Is it possible that Life of Pi introduces the theme that perspectives create stories? Do you think that Pi's story is not about author-narrator's perspective, but rather it is about the reader's concluding perspective? Would you say that Life of Pi introduces the central, story-shaping themes like truth, hunger, and faith to understand the world?
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The act of storytelling and narration is a significant theme throughout Life of Pi, but particularly in the narrative frame. That Pi’s story is just that—a story—is emphasized throughout, with interjections from the author, Pi’s own references to it, and the complete retelling of the story for the Japanese officials. (This is not to mention chapter ninety-seven, which contains two words: “The story.”) By including a semi-fictional “Author’s Note,” Martel draws the reader’s attention to the fact that not only within the novel is Pi’s tale of survival at sea an unverified story, but the entire novel itself, and even the author’s note, usually trustworthy, is a work of fiction.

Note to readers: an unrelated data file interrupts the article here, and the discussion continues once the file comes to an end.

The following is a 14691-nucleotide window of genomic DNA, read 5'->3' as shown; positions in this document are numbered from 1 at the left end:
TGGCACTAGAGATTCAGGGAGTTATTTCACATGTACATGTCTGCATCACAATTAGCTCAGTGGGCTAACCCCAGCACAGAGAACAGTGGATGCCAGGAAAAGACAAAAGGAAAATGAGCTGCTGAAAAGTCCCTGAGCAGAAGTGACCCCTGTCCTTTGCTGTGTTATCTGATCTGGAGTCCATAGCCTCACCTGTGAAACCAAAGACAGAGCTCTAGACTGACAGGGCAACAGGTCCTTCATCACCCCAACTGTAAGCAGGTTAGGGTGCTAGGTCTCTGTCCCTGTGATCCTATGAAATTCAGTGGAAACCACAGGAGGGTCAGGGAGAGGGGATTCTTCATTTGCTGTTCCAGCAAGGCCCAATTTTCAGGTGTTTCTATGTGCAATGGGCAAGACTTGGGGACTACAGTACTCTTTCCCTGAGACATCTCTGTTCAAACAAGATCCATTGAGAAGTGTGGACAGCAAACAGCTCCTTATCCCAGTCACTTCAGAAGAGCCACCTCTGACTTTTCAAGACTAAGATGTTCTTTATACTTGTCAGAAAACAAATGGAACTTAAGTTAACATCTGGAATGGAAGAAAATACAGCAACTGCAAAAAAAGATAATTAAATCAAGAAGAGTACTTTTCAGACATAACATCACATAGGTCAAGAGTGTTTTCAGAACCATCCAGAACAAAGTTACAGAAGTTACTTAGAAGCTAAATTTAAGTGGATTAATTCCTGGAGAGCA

This is not to say that Martel intends the reader to read Life of Pi through a lens of disbelief or uncertainty; rather, he emphasizes the nature of the book as a story to show that one can choose to believe in it anyway, just as one can choose to believe in God—because it is preferable to not believing, it is “the better story.”